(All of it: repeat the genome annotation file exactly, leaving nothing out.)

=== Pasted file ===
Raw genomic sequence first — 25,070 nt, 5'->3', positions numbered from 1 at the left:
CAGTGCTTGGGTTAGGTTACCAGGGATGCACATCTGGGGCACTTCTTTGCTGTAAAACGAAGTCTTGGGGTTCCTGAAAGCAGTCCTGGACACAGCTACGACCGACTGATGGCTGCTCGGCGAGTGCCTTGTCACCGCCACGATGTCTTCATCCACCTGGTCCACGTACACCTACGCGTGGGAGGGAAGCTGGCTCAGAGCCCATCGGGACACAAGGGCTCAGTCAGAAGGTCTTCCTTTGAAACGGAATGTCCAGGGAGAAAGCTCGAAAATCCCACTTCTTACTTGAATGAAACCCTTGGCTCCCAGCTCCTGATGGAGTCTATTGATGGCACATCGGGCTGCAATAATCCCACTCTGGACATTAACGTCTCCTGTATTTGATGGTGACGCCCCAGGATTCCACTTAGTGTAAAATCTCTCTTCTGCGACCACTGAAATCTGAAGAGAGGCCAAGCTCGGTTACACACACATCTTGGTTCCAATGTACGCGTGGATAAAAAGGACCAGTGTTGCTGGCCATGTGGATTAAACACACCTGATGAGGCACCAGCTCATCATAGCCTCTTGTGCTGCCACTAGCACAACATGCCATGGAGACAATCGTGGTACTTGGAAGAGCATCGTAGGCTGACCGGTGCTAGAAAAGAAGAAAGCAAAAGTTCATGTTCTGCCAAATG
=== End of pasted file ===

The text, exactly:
Raw genomic sequence first — 25,070 nt, 5'->3', positions numbered from 1 at the left:
CAGTGCTTGGGTTAGGTTACCAGGGATGCACATCTGGGGCACTTCTTTGCTGTAAAACGAAGTCTTGGGGTTCCTGAAAGCAGTCCTGGACACAGCTACGACCGACTGATGGCTGCTCGGCGAGTGCCTTGTCACCGCCACGATGTCTTCATCCACCTGGTCCACGTACACCTACGCGTGGGAGGGAAGCTGGCTCAGAGCCCATCGGGACACAAGGGCTCAGTCAGAAGGTCTTCCTTTGAAACGGAATGTCCAGGGAGAAAGCTCGAAAATCCCACTTCTTACTTGAATGAAACCCTTGGCTCCCAGCTCCTGATGGAGTCTATTGATGGCACATCGGGCTGCAATAATCCCACTCTGGACATTAACGTCTCCTGTATTTGATGGTGACGCCCCAGGATTCCACTTAGTGTAAAATCTCTCTTCTGCGACCACTGAAATCTGAAGAGAGGCCAAGCTCGGTTACACACACATCTTGGTTCCAATGTACGCGTGGATAAAAAGGACCAGTGTTGCTGGCCATGTGGATTAAACACACCTGATGAGGCACCAGCTCATCATAGCCTCTTGTGCTGCCACTAGCACAACATGCCATGGAGACAATCGTGGTACTTGGAAGAGCATCGTAGGCTGACCGGTGCTAGAAAAGAAGAAAGCAAAAGTTCATGTTCTGCCAAATG